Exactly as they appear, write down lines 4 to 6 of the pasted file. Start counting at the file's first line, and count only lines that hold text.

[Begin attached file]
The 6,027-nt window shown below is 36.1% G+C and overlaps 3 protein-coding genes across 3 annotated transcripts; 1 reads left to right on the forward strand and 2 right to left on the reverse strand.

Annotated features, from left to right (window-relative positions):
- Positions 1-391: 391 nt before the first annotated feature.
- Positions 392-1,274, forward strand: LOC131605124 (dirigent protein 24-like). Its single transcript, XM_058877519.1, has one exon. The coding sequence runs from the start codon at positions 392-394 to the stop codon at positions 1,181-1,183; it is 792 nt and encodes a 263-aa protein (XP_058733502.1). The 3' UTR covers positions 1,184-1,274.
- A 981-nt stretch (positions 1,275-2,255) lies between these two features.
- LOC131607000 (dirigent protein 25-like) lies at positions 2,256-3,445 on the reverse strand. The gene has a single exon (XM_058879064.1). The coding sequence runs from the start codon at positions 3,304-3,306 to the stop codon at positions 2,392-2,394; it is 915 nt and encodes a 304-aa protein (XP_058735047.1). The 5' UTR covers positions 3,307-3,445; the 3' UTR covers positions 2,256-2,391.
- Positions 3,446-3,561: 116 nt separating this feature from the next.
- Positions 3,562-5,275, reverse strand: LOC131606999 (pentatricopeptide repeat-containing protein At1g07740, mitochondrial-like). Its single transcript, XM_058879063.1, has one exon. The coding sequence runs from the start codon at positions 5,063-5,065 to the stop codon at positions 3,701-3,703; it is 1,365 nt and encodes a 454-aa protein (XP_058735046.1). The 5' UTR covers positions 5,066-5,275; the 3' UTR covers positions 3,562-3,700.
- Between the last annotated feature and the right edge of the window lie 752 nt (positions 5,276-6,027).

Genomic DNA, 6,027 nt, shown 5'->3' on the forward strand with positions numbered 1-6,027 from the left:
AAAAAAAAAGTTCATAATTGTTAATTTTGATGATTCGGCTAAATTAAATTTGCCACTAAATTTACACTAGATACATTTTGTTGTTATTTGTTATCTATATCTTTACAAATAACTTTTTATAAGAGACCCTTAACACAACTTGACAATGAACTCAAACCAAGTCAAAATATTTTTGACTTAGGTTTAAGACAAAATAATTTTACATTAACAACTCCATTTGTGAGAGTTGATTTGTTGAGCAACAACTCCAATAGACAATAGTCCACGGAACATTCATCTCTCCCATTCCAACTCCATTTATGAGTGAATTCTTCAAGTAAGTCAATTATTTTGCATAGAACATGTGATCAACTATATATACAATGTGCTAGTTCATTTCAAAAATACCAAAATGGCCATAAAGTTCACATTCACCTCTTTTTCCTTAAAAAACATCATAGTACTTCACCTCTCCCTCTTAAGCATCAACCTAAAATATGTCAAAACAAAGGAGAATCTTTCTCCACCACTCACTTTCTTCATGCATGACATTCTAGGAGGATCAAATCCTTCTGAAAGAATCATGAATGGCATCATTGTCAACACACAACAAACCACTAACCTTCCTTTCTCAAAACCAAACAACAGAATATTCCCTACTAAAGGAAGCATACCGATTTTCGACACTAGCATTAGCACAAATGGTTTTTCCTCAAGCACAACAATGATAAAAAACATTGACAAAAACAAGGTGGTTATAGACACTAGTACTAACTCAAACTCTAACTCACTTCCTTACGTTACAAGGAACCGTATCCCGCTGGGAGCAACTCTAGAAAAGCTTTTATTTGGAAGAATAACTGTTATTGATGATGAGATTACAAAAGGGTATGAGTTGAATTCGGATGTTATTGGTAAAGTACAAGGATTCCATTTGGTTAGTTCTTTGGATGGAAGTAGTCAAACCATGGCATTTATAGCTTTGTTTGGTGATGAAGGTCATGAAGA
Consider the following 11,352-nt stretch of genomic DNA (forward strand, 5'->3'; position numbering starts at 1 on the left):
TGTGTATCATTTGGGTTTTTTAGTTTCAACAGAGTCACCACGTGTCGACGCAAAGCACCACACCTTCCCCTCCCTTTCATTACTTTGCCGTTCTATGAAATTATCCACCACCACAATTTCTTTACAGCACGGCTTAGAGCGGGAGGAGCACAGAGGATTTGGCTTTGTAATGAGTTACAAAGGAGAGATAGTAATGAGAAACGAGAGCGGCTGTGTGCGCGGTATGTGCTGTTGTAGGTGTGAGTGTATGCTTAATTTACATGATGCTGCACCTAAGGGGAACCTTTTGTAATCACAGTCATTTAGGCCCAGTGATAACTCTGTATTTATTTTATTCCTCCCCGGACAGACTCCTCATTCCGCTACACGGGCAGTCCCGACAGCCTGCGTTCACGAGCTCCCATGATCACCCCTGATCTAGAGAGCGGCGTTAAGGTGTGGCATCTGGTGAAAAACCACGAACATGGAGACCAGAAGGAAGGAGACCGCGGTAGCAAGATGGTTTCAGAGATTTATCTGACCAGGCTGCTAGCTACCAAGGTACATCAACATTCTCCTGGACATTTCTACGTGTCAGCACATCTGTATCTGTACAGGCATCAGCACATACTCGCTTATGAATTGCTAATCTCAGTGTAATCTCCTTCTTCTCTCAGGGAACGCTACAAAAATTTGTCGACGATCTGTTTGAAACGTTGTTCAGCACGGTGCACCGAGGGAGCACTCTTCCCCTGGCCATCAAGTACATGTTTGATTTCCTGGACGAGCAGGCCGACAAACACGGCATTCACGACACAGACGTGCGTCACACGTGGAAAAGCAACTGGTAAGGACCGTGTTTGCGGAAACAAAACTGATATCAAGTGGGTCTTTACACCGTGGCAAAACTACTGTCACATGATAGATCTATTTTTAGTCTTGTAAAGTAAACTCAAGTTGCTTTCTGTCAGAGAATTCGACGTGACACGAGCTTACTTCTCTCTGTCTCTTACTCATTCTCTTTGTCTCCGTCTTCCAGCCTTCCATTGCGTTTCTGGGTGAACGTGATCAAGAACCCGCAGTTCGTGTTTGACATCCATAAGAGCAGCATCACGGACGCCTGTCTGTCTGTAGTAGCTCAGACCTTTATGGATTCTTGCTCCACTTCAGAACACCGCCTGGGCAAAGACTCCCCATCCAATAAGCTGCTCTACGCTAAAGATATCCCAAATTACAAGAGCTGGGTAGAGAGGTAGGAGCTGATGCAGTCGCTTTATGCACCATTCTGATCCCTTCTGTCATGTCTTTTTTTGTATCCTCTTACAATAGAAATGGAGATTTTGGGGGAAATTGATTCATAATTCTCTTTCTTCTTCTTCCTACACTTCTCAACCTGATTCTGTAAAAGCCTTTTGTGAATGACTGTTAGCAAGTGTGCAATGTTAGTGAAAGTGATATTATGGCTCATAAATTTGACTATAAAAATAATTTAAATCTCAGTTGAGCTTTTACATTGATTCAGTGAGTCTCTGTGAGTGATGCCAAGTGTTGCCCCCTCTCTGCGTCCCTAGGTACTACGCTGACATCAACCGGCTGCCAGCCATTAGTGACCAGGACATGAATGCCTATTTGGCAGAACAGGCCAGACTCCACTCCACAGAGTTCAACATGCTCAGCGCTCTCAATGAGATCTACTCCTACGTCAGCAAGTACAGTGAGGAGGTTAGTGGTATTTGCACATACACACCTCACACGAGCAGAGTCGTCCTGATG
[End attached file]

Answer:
- Positions 392-1,274, forward strand: LOC131605124 (dirigent protein 24-like). Its single transcript, XM_058877519.1, has one exon. The coding sequence runs from the start codon at positions 392-394 to the stop codon at positions 1,181-1,183; it is 792 nt and encodes a 263-aa protein (XP_058733502.1). The 3' UTR covers positions 1,184-1,274.
- A 981-nt stretch (positions 1,275-2,255) lies between these two features.
- LOC131607000 (dirigent protein 25-like) lies at positions 2,256-3,445 on the reverse strand. The gene has a single exon (XM_058879064.1). The coding sequence runs from the start codon at positions 3,304-3,306 to the stop codon at positions 2,392-2,394; it is 915 nt and encodes a 304-aa protein (XP_058735047.1). The 5' UTR covers positions 3,307-3,445; the 3' UTR covers positions 2,256-2,391.